SARS-CoV-2 is a respiratory virus that causes the COVID-19 disease. It is spread via small droplets from the nose and mouth, and from touching infected surfaces.
As of posting date, we know that at least 80 percent of people who are infected with the virus can have no symptoms, mild symptoms or moderate symptoms, including a fever and cough. The remaining 20 percent may develop more severe cases of coronavirus.
The COVID-19 infection causes a high level of inflammation that triggers an extra strong immune response. This response is more than what is needed for this virus and causes hyper inflammation and blood clots. The blood clots can lead to stroke and heart attacks even in young and healthy people.
COVID -19 contributes to irregular heartbeats, inflammation of the heart (and the lining of the heart), reduced blood flow to the heart, stroke, blood clotting and cardiac death. Some COVID-19 survivors, who were otherwise healthy, have developed blood vessel injuries, blood clots, arrhythmia, heart failure, myocarditis, strokes and heart attacks even without having severe disease or being hospitalized due to the coronavirus.
Patients with heart disease, heart disease risk factors, diabetes and obesity are at increased risk for severe COVID-19 and related hospitalization and death.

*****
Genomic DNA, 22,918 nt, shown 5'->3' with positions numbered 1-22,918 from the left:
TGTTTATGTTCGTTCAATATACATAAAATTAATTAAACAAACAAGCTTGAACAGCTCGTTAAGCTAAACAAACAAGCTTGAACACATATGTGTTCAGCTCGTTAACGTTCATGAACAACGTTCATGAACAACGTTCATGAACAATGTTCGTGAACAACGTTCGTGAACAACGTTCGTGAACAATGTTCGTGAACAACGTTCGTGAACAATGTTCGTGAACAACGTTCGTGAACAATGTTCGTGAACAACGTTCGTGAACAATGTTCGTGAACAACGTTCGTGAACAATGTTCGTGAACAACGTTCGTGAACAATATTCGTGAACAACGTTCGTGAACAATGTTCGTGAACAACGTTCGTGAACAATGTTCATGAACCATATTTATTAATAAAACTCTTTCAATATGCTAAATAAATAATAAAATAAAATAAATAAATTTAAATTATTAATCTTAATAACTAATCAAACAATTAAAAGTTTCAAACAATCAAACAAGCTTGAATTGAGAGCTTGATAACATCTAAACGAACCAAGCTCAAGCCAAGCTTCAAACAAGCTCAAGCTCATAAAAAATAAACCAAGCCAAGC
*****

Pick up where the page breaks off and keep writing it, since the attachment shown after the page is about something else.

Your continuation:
If you experience these symptoms after you’ve had COVID-19, contact your doctor.
Watch the Centers for Disease Control and Prevention for up-to-date COVID-19 information.
Making small lifestyle changes can have a big impact on your heart health. Here are heart healthy tips from the National Jewish Health Cardiology Team.
1. Quit smoking
This is the single most important lifestyle change you can make to reduce your risk of heart attack, stroke and lung cancer. We can help you quit.
2. Watch salt intake
Limit sodium to 2000 mg a day (1500 mg if you have high blood pressure) to decrease blood pressure.
3. Exercise consistently
Brisk walking about 20-30 minutes a day improves heart health, immunity, mood, cognitive abilities and bone density.
4. Eat plants
Eating more fruits and vegetables can improve cholesterol, blood pressure and sodium levels. Having all the needed nutrients in your body supports health including immune system health.
5. Work on mindfulness
Using deep breathing, meditation, mindfulness, prayer and other ways to connect your mind and body, helps reduce stress and improve heart health.
6. Drink water
Avoid sugar sweetened and artificially sweetened beverages. The perfect beverage for human consumption is water. Consume enough to keep your urine clear to light yellow, unless otherwise directed by a physician.
This information was reviewed by Glenn Hirsch, MD, Andrew Freeman, MD, and Christopher Dyke, MD (September 2020)
The information on our website is medically reviewed and accurate at the time of publication. Due to the changing nature of the COVID-19 pandemic, information may have since changed. CDC.gov and your state’s health department may offer additional guidance.